20 Contemplations #19: Sleep, Wake

Anselm Kiefer, “Falling Stars”

I slept, but my heart was awake.
A sound! My beloved is knocking…
(Song of Solomon 5:2a)

The world sleeps, but still some wise men gaze out
unto the beckoning sky, and some
still wake to hear the door pounding, night humm-
ing in active grace of years. No doubt,
the gentleness of the stars will not shout,
yet the song of the angels ever thrums,
always beauty, until mortals must come
to the end of ourselves, our hearts, our mouths…
Lie awake, lie empty. You long because
that which you long for cannot be grasped:
not now, not while this perishable stuff
can only defer your hopes, caught in chaff.
Lie awake, lie longing. Dwell in the pause
between the now and not yet. Never lapse.

Transfiguration Sunday


These are the words of the One who burns
with all the fire of the morning star,
who shines much whiter than the day
in tabernacle flame.

These are the words of the risen Son
who was, who is, will ever be,
the One who sees, who knows, who calls,
the first, the last, the king.

These are the words of the One who shone
bright, radiant, on the mountain top,
the one who climbed another hill,
and was crowned upon a tree.

These are the words to the bride who yearns,
who strays, who cries, who prays, who strives.
Hear the words that search through hearts:
hear, stand, and overcome.

Epiphany: To an unknown painter

Unknown 16th century German painter, Wikimedia Commons
Unknown 16th century German painter, Wikimedia Commons

Too regal:
There were no drapes to hail Him king,
no cherubim in the background, aloft,
casually decking the scene, mid-song.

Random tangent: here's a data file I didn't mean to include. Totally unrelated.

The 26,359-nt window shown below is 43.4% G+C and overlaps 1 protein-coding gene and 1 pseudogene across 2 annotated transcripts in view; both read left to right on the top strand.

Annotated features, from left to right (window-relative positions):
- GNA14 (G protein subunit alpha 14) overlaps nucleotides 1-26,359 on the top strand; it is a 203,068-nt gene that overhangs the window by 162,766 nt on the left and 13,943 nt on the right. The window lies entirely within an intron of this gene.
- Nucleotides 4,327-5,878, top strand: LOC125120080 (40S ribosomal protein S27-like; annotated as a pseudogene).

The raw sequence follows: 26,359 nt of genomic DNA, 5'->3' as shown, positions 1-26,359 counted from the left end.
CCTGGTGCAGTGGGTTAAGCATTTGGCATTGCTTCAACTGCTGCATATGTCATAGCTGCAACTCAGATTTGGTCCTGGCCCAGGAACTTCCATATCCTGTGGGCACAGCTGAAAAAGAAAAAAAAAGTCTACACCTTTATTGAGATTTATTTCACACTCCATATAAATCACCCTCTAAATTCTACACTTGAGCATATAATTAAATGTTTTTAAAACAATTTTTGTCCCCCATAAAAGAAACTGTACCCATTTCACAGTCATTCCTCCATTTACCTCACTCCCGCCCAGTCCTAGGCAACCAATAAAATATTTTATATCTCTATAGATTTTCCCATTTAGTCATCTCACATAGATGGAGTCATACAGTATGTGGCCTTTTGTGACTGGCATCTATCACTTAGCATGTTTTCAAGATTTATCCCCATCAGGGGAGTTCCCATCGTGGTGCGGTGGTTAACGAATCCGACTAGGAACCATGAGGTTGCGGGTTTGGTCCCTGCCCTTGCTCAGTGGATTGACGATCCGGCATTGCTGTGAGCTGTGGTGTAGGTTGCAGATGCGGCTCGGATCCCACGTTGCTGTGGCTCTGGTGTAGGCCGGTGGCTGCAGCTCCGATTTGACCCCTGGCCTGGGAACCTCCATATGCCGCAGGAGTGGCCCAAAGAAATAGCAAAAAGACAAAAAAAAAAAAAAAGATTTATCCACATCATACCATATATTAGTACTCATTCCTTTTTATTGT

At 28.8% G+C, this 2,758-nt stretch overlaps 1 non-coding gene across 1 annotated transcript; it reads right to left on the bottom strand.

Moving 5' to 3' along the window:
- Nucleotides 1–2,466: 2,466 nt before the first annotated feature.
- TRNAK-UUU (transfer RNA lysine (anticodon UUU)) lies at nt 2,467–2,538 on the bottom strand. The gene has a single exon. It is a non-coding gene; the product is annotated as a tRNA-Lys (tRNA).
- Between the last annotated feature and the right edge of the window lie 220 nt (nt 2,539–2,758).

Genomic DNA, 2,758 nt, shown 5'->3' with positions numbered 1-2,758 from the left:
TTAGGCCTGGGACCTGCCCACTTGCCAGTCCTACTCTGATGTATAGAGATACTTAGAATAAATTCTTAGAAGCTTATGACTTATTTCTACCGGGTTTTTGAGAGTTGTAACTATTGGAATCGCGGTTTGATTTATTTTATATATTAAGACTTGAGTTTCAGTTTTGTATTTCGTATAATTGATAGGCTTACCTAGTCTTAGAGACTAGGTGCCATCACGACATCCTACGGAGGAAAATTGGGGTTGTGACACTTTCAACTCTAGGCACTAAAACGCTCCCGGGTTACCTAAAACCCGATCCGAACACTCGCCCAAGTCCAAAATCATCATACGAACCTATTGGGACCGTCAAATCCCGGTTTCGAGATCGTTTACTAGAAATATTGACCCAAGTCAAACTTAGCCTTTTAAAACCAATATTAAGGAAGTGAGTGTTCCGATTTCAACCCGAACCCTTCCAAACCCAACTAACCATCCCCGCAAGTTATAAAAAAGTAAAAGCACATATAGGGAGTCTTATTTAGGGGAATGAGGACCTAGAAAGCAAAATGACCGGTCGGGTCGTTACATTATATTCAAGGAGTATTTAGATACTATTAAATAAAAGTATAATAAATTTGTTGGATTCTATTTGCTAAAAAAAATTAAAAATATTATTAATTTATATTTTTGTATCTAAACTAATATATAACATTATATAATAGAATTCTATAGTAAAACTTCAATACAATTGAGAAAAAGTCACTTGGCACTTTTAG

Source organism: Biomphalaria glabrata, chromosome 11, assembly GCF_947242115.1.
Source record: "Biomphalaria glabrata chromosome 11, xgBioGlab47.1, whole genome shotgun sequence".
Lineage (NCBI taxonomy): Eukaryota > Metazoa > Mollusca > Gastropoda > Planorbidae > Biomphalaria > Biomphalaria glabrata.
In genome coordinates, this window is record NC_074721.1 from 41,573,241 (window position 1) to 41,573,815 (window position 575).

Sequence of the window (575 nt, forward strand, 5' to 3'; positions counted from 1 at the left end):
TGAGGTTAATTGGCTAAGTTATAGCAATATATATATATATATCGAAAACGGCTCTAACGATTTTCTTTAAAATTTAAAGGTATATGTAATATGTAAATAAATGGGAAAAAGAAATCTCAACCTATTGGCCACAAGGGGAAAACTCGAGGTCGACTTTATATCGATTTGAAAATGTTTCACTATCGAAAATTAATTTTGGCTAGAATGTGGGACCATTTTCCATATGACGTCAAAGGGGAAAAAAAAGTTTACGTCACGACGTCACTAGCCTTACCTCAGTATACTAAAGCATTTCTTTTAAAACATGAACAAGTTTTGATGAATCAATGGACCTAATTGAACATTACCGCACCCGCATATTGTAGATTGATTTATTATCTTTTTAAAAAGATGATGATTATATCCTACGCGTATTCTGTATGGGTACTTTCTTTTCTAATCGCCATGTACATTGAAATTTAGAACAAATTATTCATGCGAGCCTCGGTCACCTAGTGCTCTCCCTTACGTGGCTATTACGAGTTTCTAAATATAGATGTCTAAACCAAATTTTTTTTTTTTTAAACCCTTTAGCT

Yet this is right: if there were crowns,
they would be laid at His feet; and knees,
if wise, would know to bend.

We foresee the pious, in the corners, turned
toward their future king; and a long journey figured
in streets and hills, and horses mounting them.

The light’s far off, yet faces seem illumined.
Only the darker ones lack light: an error, this.
Epiphany brightens most the faces least expected here.

Not contained: the cost, the snorts of Herod,
the proud reflex to kill. All this smarts, demands
pensive faces show contrition to be brought here.

Is there room for us? We have no robes, King.
And yet, if cattle may rest above the frankincense,

we may also bow and drink Your light.

On the Twelfth Day of Christmas

Xavier Romero Frias, Wikimedia Commons

For most people, Christmas is now over. The supermarkets are already stocking hot cross buns. But in the traditional church calendar, today is the last day of the season of Christmas – a season lasting twelve days, as we remember in the old song. Why remember Christmas for twelve days instead of one? If nothing else, it gives us a chance to think about what it really means, once the distractions have died down, and to look more closely at what comes next in the story.

On the Twelfth Day of Christmas

Tradition says to put away the tree,
Though yours perhaps has already come down,
The children sullen, home a new-year frown,
And resolutions stowed in the pantry.

“Back to work,” you say. And in the streets
The same straight-fixéd gazes all around,
Ear-buds containing every inward sound.
My-true-love-sent-to-me, pit-pat your feet.

Perhaps you’ve still some toys to play with, or